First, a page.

'The Martian'

'The Martian' is a sweeping, heartfelt, funny and well-cast film
LEFT BEHIND: Matt Damon plays stranded astronaut Mark Watney in 'The Martian.'

Epic and yet surprisingly playful, Ridley Scott's adaptation of Mountain View author Andy Weir's best seller, The Martian, contrasts the vastness of space with the intimacy of a DIY podcast. It begins with a Martian tempest imperiling the Ares III mission. Astronaut Mark Watney is speared by flying debris. He's presumed dead by his fellow crew members on the Hermes as they hastily evacuate the red planet.

This Robinson Crusoe on Mars is left to use spare parts and duct tape to ingeniously kluge together a farm—"Luckily, I'm a botanist," Watney (Matt Damon) explains. The astronaut literally digs up an energy source and wires a communication system to get in touch with home. The role of Watney brings out all of Damon's most appealing features—his solitude, his self-doubt, his eternal boyishness, his hard-bitten humor.

Back at NASA, Watney's marooning and survival is a public relations mess. The cantankerous chief (Jeff Daniels) seeks spin-control—good luck at that, since his head of PR is a nervous Kristin Wiig. She doesn't get to say much, but the face says it all. Truly, the PR person's lot is just like appendicitis.

Meanwhile a group of rebels within NASA, led by the bearded mission controller Venkat Kapoor (Chiwetel Ejiofor) concoct a drastic plan to extract the astronaut. The conspirators include an indomitable technician (Sean Bean) and an over-caffeinated student (Donald Glover, a bit too pixieish).

It's clear why Weir's book was a success—it contrasts technology and trigonometry with old-fashion science fiction movie daring. The means of getting the Hermes back to Mars fast involves something the Enterprise did once. A spot of China ex Machina is forgivable to the long memoried, who recall how the Russians stepped up to the plate in Marooned (1969).

You don't expect a space adventure like this to be funny—Scott is usually a brooder, and when he goes antic, as in A Good Year, he can be leaden. Scripter Drew Goddard (Cabin in the Woods) keeps the tone light and free of the philosophical blather that bloated Prometheus.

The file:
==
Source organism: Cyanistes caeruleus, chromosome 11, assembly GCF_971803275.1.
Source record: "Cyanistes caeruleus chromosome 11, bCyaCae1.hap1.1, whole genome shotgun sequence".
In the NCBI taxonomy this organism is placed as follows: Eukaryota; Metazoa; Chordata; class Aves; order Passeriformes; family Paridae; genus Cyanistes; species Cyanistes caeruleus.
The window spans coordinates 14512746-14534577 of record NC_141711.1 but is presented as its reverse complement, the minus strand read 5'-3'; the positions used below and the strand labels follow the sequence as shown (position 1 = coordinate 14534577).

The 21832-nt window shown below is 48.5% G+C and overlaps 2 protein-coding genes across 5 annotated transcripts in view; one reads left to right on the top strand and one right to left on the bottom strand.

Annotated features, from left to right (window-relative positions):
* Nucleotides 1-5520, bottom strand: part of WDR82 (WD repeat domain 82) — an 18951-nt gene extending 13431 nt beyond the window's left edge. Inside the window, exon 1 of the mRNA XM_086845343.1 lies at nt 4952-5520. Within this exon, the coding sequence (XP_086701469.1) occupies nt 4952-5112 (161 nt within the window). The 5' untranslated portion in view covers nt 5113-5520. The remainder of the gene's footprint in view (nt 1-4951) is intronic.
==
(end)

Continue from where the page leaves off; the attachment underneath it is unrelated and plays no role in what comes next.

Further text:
There is a noble old movie scene of crisis—the one where the boss, and presumably the audience, are asked to pray, "because we need all the help we can get." But there is also a scene where a crucifix is requisitioned as an ingredient to cook up some water on Mars. Watney figures Jesus won't mind. The film is deservedly profane. Conditions on Mars require a lot of swearing—so much depends on little things, like a flapping plastic tarp holding out against the infernal Martian wind.

What they used to call the "Bomber-Movie cast" (i.e. a mixed batch of types) flies the Hermes. As the captain, Jessica Chastain has literally weightless grace. (The crew has been aboard their ship for so many months that they swim through the gravity-free corridors like athletes.) Scott keeps cutting to interesting actors aboard the ship—Michael Pena and Kate Mara for example. And he insists on a human scale, as in the pat Damon gives the Mars rover's muzzle as he leaves it behind, or the spontaneous squeeze Wiig gives her boss's shoulder during a tough moment.

Some of the scenes of the Martian rover during Watney's long journey to the rescue site look a bit false in 3D, compared to the Utah-based Martian vistas in the much-maligned John Carter. The end game gets predictable, inferior to the similar but better business in Gravity. But the music of David Bowie (in his spaceman period) supplants a load of ironically-used disco ("Hot Stuff" plays as Watney hauls a load of plutonium) and the retro-electronic score of Harry Gregson-Williams is suitably spacy.

The Martian is a spirited, sweet-tempered movie about survival and rescue. It bypasses the importance of sacrifice in favor of humanist values, as in a conversation over whether Watney should be left behind to take one for the team: "This is bigger than one person."

"No, it's not."

The Martian

PG-13; 141 Mins.

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